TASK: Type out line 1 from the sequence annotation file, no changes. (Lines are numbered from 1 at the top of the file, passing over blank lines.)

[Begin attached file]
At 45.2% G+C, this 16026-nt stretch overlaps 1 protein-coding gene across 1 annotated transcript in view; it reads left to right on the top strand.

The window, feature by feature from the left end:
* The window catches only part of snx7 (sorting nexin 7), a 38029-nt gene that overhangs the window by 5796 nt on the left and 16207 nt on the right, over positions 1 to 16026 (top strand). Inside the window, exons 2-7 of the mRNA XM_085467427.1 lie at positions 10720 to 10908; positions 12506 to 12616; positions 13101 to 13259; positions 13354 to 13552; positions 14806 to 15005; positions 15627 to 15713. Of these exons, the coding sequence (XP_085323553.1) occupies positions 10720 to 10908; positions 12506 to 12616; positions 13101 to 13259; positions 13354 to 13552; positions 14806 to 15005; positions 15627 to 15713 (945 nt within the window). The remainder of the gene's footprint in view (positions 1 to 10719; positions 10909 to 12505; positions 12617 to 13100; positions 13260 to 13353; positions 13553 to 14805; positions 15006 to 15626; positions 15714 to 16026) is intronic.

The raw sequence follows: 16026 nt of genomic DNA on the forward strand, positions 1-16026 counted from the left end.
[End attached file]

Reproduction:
At 45.2% G+C, this 16026-nt stretch overlaps 1 protein-coding gene across 1 annotated transcript in view; it reads left to right on the top strand.